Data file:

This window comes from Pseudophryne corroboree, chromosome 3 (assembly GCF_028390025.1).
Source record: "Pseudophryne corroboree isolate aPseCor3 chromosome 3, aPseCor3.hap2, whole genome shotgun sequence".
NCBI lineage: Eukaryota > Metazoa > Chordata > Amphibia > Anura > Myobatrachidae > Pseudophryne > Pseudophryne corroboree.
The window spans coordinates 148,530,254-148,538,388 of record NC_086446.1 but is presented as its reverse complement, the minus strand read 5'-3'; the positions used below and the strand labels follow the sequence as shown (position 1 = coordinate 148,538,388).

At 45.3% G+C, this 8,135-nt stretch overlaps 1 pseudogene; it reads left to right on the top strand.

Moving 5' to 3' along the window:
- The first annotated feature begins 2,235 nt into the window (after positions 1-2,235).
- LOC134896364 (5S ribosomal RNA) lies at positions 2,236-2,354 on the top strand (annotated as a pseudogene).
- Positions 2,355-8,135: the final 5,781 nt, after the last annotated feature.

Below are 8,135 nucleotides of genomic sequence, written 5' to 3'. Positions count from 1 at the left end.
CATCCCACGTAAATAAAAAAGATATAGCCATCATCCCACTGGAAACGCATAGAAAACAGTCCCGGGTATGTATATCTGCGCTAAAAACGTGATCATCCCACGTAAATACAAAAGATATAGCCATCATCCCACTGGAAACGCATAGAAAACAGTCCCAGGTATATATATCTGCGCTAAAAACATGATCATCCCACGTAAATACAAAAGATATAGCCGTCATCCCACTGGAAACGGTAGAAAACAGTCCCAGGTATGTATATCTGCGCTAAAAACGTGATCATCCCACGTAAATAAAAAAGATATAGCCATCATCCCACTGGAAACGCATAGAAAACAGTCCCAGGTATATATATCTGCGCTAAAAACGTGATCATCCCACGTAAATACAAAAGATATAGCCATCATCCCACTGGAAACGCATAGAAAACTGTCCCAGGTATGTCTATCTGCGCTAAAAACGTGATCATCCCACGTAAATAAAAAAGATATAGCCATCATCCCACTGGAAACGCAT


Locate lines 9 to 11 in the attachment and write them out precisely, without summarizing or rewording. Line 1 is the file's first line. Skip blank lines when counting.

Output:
- Positions 2,355-8,135: the final 5,781 nt, after the last annotated feature.

Below are 8,135 nucleotides of genomic sequence, written 5' to 3'. Positions count from 1 at the left end.
CATCCCACGTAAATAAAAAAGATATAGCCATCATCCCACTGGAAACGCATAGAAAACAGTCCCGGGTATGTATATCTGCGCTAAAAACGTGATCATCCCACGTAAATACAAAAGATATAGCCATCATCCCACTGGAAACGCATAGAAAACAGTCCCAGGTATATATATCTGCGCTAAAAACATGATCATCCCACGTAAATACAAAAGATATAGCCGTCATCCCACTGGAAACGGTAGAAAACAGTCCCAGGTATGTATATCTGCGCTAAAAACGTGATCATCCCACGTAAATAAAAAAGATATAGCCATCATCCCACTGGAAACGCATAGAAAACAGTCCCAGGTATATATATCTGCGCTAAAAACGTGATCATCCCACGTAAATACAAAAGATATAGCCATCATCCCACTGGAAACGCATAGAAAACTGTCCCAGGTATGTCTATCTGCGCTAAAAACGTGATCATCCCACGTAAATAAAAAAGATATAGCCATCATCCCACTGGAAACGCAT